“One other advantage to utilizing the campus career center both early and often is that the staff will get to know you well and will know your career goals and what kind of job you are seeking,” said Lori Bumgarner, image consultant and College Circuit speaker, who is a former college career adviser.

Don’t have unrealistic expectations
The purpose of a career center is to provide students with the appropriate resources of finding a job. While it’s helpful to use these resources, since your tuition is paying for it, it’s also important that students have realistic expectations.
“If a student goes in with the expectation that it works like a job placement agency and that the career center will find a job for them, then they will be disappointed,” Bumgarner said.

A Career Center Success Story

Chelsea McLeod, a junior at Rhodes College and a Her Campus Campus Correspondent, went to her university center during the middle of her sophomore year and found it to be extremely helpful.

“I’m the number one advocate of the career services office at my school. They completely revamped my resume (I didn’t realize how poorly I had put it together until they revised it), helped me find an internship, and conducted a personality/values test to help me find careers that match them,” Chelsea said. 

Her Campus contributing writer Judith Ohikuare,a senior at Washington University in St. Louis, had a similar story.

Washington University has a program called “road shows,” which takes students on trips to well-known cities for their area of study.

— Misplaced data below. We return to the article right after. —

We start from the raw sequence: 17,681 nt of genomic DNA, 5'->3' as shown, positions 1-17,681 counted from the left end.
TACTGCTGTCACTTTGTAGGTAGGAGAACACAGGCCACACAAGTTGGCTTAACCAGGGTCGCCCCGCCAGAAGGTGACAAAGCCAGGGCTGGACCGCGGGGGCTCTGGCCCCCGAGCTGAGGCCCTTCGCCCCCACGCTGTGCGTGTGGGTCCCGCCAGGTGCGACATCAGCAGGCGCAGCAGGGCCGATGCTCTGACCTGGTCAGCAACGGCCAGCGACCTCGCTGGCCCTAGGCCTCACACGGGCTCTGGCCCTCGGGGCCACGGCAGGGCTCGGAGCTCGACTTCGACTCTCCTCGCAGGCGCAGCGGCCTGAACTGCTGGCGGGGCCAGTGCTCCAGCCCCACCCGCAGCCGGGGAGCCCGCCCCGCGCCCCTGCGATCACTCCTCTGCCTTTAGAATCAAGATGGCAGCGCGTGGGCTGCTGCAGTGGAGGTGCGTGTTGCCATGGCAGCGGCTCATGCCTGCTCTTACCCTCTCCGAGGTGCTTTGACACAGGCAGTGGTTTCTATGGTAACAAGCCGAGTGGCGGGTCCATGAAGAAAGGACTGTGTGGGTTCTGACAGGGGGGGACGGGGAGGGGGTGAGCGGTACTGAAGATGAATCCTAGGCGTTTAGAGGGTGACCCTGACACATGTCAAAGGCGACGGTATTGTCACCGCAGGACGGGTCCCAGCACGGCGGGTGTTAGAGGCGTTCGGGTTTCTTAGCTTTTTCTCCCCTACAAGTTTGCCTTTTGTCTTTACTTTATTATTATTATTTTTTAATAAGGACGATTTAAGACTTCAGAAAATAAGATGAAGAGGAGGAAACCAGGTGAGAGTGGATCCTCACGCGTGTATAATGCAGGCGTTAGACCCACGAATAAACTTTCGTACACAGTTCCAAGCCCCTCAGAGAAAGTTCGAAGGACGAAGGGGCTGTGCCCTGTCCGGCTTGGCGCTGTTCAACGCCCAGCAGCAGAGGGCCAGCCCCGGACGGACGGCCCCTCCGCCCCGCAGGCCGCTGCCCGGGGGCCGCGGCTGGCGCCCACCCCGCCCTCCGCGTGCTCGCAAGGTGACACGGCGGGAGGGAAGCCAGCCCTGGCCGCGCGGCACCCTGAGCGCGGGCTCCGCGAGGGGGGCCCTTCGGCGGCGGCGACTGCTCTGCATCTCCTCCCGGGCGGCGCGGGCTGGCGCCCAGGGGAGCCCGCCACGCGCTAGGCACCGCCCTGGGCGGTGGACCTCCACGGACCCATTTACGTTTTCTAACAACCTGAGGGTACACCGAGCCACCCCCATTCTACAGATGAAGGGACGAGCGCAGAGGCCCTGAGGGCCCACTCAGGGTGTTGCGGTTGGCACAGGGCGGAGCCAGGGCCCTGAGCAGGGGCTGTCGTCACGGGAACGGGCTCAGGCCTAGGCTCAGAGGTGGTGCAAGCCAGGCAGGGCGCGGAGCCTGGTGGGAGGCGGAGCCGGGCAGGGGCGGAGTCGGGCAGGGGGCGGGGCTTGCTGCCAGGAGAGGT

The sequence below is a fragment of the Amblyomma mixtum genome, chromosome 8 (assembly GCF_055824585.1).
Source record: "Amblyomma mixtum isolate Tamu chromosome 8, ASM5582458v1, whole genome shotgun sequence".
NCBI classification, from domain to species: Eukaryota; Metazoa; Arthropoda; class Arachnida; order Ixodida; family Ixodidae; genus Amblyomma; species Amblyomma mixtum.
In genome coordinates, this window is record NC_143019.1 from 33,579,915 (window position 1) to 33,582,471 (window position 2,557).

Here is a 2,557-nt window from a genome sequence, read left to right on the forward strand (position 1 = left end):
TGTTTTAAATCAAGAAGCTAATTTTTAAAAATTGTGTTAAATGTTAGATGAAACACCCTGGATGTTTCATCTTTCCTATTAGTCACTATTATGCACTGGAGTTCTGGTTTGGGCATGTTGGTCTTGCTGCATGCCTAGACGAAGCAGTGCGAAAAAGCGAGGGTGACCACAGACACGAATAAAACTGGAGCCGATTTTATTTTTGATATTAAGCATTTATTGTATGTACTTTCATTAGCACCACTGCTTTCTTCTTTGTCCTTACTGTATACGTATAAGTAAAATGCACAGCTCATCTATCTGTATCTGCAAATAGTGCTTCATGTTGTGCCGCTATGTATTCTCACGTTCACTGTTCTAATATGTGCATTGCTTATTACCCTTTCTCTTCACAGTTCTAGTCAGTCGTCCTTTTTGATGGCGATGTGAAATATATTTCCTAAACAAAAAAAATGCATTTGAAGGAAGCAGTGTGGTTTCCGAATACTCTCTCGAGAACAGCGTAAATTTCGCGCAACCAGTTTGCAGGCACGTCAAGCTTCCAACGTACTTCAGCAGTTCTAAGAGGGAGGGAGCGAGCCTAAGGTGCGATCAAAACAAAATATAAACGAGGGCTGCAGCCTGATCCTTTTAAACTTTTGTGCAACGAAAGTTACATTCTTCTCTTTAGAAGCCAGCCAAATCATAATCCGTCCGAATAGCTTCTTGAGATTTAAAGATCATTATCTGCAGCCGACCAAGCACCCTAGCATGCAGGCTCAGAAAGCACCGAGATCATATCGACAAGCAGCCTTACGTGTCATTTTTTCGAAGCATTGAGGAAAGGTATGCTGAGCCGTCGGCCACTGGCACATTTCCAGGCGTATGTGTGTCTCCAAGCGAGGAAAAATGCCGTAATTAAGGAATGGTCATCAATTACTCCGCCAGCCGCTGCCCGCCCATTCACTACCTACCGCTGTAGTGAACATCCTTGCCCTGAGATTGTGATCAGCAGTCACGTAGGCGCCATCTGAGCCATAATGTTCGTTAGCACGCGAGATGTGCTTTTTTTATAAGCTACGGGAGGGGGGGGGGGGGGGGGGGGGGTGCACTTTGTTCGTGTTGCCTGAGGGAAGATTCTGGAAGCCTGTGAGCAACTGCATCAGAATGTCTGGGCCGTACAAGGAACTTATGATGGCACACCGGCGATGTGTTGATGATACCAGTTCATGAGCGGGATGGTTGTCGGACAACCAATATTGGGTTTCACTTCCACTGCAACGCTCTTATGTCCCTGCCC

“I applied for the publishing road show in New York, so during winter break, a group of students, career center counselors, and I visited book publishing houses like Penguin and Harper Collins’ Children,” Judith wrote.  “We got the chance to speak to the editors, publishers, and assistants of some of the imprints (and it was just our small WashU group, which was nice), and we received their contact information and sometimes free swag.”

An Unsuccessful Career Center Story

In Bumgarner’s experience as a career center adviser, she once had a sociology major, with no internship experience, come visit her office two weeks before graduation wanting to find a job in advertising in Hawaii.

“My internal response (which I did not say out loud) was, ‘Let me see if I can find my magic wand and a silver platter.’”

Bumgarner said it’s important for students to have a “firm understanding of the job search process,” along with realistic expectations.

The lesson of this story is career resource centers aren’t completely useless if you know how to work them the right way. With the right preparation and expectations, you’ll have the tools to make the most of your on-campus resources. 

Chelsea McLeod, Her Campus Campus Correspondent and student at Rhodes College

Judith Ohikuare, Her Campus Contributing Writer and student at Washington University in St. Louis

Rick Gillis, Job Search Expert, Speaker and Author of Make Me Money or Save Me Money! and The Real Secret to Finding a Job for New & Recent College Graduates, helps college students with their job search everyday.

Lori Bumgarner, Image Consultant & College Circuit Speaker and author of Advance Your Image: Putting Your Best Foot Forward Never Goes Out of Style

Nicole is a senior at the University of Iowa majoring in journalism and Spanish. A native of the Chicago suburbs, she is an editor for the metro section at the Daily Iowan and writes Monday night recaps of her favorite TV show (and guilty pleasure) 'Gossip Girl' on Hollywoodlife.com. She spent this last summer in New York City interning at Hollywoodlife.com and a New York-based lifestyle and travel magazine, the Resident. She's exclusively interviewed several celebrities such as Bethenny Frankel, Margaret Cho, Joel Madden & Cheryl Burke. After graduation Nicole plans on returning to NYC and pursuing her career in journalism. In her free time she enjoys doing yoga, reading, and spending time with family and friends.